Is Apple Pay a Vendor?
A lot of banks and credit unions participate in Apple Pay. In fact, nearly 3,000 U.S. financial institutions do – up from 1,600 just two years ago.
When Apple Pay was first being adopted, I wrote a blog post discussing the potential data security and transaction risks Apple Pay could pose to client data. There’s the risk of stolen credit cards being used via Apple Pay, the risk of third-party apps designed to accept Apple Pay, and the risk that biometric security (like thumbprints and face recognition) are not as secure as we might think.
Yet, as one community bank customer of ours reminded us, Apple Pay is not a direct vendor. Apple Pay is rolled up through Visa, a critical vendor. The bank pays Visa, not Apple Pay for the service. Customers decide to add the bank’s card (or any other card) onto Apple Pay.
This raises an interesting question. Should financial institutions (FI) using Apple Pay have to review Apple as a vendor?
Assessing the Apple Pay Security Guide
Let’s look at the facts.
Apple’s iOS Security guide 12.1, dated November 2018, offers some insight. The guide clarifies that there is a Device Account Number (DAN) created and encrypted when cards are added. The DAN is isolated from iOS. Apple cannot access the DAN either, and the full card number is not stored. This clearly distinguishes Apple’s service and access from those that Visa has.
Meanwhile, downloading the Apple Pay app is something that is initiated by the consumer and not something that is automatically provided by the FI with the VISA card they’ve issued. The consumer also chooses which cards to put in this virtual wallet.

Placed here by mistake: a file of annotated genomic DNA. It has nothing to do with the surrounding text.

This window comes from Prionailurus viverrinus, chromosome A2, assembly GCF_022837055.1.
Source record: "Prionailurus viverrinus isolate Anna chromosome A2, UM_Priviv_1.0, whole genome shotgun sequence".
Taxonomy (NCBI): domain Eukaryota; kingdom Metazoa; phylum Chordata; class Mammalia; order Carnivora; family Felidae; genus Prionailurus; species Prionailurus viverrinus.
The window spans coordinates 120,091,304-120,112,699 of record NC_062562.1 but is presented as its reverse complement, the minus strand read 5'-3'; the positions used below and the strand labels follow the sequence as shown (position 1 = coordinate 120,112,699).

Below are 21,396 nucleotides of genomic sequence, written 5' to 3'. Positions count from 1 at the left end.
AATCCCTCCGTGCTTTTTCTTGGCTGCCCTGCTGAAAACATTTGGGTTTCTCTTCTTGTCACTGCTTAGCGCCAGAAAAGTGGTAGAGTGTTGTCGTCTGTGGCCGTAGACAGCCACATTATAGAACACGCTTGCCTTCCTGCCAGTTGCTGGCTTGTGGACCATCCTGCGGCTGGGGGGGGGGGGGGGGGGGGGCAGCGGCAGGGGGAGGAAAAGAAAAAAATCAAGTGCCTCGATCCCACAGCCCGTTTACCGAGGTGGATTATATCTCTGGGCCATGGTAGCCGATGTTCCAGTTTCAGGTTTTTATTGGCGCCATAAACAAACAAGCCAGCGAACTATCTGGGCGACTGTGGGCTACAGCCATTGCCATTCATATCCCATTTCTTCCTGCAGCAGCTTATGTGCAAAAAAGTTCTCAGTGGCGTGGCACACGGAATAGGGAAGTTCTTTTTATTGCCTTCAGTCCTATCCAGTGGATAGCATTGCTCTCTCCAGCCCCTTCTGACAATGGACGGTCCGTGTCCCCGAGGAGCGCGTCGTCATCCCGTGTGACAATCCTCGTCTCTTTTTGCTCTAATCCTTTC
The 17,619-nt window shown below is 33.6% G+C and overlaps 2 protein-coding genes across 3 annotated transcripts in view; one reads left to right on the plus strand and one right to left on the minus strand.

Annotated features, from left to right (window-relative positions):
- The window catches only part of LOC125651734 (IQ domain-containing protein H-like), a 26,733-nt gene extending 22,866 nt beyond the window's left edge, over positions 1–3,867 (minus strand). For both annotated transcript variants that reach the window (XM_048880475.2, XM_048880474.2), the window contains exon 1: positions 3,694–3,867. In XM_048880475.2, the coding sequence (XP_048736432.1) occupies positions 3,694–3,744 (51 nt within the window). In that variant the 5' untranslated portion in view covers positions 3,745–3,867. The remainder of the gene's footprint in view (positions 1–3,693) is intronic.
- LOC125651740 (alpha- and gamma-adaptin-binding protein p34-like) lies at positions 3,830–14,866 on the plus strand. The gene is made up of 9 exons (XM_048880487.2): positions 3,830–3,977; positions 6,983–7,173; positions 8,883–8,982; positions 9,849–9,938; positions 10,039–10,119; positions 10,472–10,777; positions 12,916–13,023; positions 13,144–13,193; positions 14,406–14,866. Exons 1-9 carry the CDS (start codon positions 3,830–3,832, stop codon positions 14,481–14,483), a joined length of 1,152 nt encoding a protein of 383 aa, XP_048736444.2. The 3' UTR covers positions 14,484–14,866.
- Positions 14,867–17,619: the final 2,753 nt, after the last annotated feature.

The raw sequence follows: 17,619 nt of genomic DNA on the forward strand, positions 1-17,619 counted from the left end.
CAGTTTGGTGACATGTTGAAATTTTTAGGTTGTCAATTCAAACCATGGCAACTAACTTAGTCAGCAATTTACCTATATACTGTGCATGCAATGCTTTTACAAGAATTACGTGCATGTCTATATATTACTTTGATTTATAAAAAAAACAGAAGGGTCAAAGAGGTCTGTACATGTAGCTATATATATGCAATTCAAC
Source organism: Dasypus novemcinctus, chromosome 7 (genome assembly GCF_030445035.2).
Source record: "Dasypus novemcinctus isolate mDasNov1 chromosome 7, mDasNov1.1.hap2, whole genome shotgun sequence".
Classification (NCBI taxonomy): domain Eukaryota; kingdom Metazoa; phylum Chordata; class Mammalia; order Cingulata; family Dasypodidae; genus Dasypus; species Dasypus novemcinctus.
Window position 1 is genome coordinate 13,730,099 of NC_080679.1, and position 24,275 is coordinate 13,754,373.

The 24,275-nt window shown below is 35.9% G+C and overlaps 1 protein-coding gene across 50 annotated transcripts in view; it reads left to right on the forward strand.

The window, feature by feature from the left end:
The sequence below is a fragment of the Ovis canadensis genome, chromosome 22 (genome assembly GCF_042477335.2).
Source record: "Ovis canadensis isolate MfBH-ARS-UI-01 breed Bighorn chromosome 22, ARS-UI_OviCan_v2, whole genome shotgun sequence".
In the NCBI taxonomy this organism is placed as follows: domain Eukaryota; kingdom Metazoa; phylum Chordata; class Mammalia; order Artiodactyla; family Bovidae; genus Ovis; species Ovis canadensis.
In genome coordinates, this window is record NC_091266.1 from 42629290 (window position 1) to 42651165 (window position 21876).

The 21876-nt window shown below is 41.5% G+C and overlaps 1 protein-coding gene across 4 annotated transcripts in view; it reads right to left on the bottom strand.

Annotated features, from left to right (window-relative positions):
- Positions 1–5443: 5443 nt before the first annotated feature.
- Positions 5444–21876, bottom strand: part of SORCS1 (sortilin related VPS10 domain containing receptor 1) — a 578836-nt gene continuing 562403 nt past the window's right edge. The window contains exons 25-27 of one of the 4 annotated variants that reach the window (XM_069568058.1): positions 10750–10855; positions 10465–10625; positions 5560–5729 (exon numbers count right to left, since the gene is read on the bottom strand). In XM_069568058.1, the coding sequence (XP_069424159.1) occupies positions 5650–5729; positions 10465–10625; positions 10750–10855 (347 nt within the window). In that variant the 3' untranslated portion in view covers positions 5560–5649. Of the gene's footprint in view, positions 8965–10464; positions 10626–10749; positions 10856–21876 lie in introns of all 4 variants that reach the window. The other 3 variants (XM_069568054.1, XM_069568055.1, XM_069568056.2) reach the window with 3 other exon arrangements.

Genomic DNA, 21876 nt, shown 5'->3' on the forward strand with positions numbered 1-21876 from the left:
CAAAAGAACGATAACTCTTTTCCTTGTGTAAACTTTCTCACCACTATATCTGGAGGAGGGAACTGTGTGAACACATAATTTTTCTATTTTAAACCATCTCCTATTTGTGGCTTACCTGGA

Based on these two facts, we’d tentatively say that Apple Pay is not a vendor, but there are more questions to ask. It would be a good idea to ask Visa:
- What exactly is the business relationship between VISA and Apple?
- Does the FI need to approve access to the customer’s account at the customer’s request?
- Or is the FI affirmatively approving VISA’s access to the consumer’s account?
- Who is responsible for fraudulent activity?
FIs might also want to consider issuing a disclaimer about the separation of the business relationships between the FI and Apple. This question is probably best addressed by the FI’s internal legal team.
With this information, banks and credit unions can make a case for whether Apple Pay is a vendor or whether that relationship is appropriately managed by Visa, MasterCard, or another financial services company.
As the world of vendor management (including third-, fourth- and fifth-party vendors) grows more complicated, it’s important to take a step back and consider the big picture to make sure you’re not missing a critical relationship. There are huge opportunities out there, but also big risks.